Holiday Pay Explained

'How does Holiday Pay work?'

 

Good question! Sorry it's not a simple answer.

 

Holiday Pay, thanks to the European Working Time Regulations (WTR) can be a complicated subject when it comes to Temporary Work but we'll do our best to explain it.

 

WTR provide that all workers receive a minimum of 28 days off in the working year. For those on an annual salary this is a fairly straightforward exercise and, when a day's holiday is taken, there is no change to gross pay at the end of the month.

With Temporary Workers, however, it can be a little more complex. Basically, because holiday is accrued from the first minute of the temp assignment, the worker is entitled to 'holiday' from the moment he or she starts the job. More practically, this means that 'temps' accrue just over half a days holiday every week.

However, what is a 'week'? Some of our temporaries team work 40 hours weeks and others may only do 8 or 10 hours 'part time'. Some work regular hours for a number of weeks but then take school holidays off to look after their children. It's all part of the flexibility of 'temp' work, but it does mean that the length of the working week may vary from job to job.

So, WTR looks at your 'average' working week over the last quarter and calculates the monetary value of a 'day' based upon that. This would be easy if everyone started their assignment on a Monday and worked 8 hours a day, but temping isn't like that!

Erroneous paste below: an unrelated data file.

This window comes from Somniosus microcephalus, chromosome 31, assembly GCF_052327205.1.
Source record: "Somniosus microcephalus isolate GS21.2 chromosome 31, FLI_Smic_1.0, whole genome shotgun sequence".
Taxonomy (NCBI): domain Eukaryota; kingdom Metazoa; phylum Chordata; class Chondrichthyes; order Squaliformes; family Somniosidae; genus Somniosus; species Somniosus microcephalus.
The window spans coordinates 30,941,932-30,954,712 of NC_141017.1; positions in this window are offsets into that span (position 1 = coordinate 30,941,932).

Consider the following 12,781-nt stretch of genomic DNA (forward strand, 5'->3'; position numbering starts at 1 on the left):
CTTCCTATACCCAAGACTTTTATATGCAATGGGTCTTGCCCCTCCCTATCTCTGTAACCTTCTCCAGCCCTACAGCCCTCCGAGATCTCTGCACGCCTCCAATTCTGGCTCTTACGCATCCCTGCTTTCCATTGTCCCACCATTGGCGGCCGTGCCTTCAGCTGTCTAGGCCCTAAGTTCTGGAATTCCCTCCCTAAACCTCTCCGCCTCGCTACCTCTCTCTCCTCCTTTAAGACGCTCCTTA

If you work on the 'half a day a week' rule, you will not be far wrong.

Basically, Anne Jagger Recruitment will accrue Holiday Pay in line with the WTR requirements and ensure that you are paid the correct amount when you have a day off. This normally has to be requested and authorised in order that we can provide cover if the client requires it.

WTR is a Health and Safety requirement to ensure that workers have time off. It is not a 'savings scheme' and we are not allowed to pay it in lieu of time off. There are certain types of pay that do not qualify for WTR accrual, such as Bonus Payments or Overtime, as well the Holiday Pay element itself.

So, as we said, it's a bit of a minefield but please ring your consultant if you are unsure how much Holiday you are entitled to and they will get back to you with a figure.

Happy Holidays!